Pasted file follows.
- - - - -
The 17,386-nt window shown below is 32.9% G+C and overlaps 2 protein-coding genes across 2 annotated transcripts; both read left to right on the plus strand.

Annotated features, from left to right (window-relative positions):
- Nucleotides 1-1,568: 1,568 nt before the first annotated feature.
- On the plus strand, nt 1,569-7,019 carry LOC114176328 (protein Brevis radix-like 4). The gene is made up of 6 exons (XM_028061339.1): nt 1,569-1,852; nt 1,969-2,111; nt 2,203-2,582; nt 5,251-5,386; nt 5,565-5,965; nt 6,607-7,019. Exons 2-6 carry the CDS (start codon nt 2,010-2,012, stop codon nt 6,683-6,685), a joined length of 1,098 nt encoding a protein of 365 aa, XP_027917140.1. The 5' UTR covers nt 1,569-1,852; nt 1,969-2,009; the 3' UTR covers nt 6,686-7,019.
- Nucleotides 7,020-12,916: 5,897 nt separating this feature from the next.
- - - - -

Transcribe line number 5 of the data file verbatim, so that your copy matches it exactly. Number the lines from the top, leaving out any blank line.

- Nucleotides 7,020-12,916: 5,897 nt separating this feature from the next.